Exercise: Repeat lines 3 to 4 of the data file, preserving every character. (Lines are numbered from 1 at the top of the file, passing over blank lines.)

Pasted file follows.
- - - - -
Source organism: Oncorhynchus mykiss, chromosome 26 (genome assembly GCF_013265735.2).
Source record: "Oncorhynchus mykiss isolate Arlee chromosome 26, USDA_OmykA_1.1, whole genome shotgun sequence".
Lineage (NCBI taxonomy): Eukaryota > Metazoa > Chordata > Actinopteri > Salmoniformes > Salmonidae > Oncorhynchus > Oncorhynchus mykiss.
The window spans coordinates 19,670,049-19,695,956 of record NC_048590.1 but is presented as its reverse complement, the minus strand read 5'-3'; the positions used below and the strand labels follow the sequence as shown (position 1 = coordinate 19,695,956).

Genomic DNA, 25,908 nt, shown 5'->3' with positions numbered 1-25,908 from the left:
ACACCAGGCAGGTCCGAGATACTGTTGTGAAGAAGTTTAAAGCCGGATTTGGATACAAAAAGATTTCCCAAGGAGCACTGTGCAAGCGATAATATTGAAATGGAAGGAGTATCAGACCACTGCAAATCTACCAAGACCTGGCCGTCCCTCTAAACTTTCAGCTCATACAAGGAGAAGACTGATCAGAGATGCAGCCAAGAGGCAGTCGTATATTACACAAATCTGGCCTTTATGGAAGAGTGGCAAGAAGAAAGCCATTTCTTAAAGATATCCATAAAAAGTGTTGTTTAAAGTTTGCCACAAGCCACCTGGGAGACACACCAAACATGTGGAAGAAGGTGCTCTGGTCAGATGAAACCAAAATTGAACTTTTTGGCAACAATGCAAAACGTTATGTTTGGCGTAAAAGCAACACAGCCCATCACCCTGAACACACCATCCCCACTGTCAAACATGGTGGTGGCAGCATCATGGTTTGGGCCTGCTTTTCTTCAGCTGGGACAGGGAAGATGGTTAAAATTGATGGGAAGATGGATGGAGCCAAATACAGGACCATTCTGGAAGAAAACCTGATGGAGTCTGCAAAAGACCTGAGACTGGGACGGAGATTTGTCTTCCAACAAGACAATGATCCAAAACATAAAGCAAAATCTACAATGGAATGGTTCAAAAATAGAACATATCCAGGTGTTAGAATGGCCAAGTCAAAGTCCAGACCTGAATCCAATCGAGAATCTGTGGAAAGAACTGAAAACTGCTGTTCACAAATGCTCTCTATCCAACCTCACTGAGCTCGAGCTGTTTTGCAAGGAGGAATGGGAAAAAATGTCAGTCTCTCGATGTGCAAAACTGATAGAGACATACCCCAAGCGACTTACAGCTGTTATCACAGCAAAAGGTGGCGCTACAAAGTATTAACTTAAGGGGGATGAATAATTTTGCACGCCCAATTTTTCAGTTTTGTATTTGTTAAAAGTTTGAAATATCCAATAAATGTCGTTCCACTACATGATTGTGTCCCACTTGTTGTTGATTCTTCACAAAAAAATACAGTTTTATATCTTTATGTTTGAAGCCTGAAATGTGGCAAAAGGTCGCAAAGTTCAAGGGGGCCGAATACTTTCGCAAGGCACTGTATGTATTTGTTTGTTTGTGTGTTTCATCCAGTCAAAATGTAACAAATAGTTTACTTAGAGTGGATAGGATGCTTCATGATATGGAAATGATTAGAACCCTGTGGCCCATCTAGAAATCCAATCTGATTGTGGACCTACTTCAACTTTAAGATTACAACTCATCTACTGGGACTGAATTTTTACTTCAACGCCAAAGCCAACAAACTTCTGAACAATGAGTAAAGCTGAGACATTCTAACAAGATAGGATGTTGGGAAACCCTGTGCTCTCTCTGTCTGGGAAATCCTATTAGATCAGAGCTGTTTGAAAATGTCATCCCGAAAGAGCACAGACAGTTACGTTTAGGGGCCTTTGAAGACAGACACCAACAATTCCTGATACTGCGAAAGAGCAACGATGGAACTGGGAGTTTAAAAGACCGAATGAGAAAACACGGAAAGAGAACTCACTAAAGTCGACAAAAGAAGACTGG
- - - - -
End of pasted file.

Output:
Lineage (NCBI taxonomy): Eukaryota > Metazoa > Chordata > Actinopteri > Salmoniformes > Salmonidae > Oncorhynchus > Oncorhynchus mykiss.
The window spans coordinates 19,670,049-19,695,956 of record NC_048590.1 but is presented as its reverse complement, the minus strand read 5'-3'; the positions used below and the strand labels follow the sequence as shown (position 1 = coordinate 19,695,956).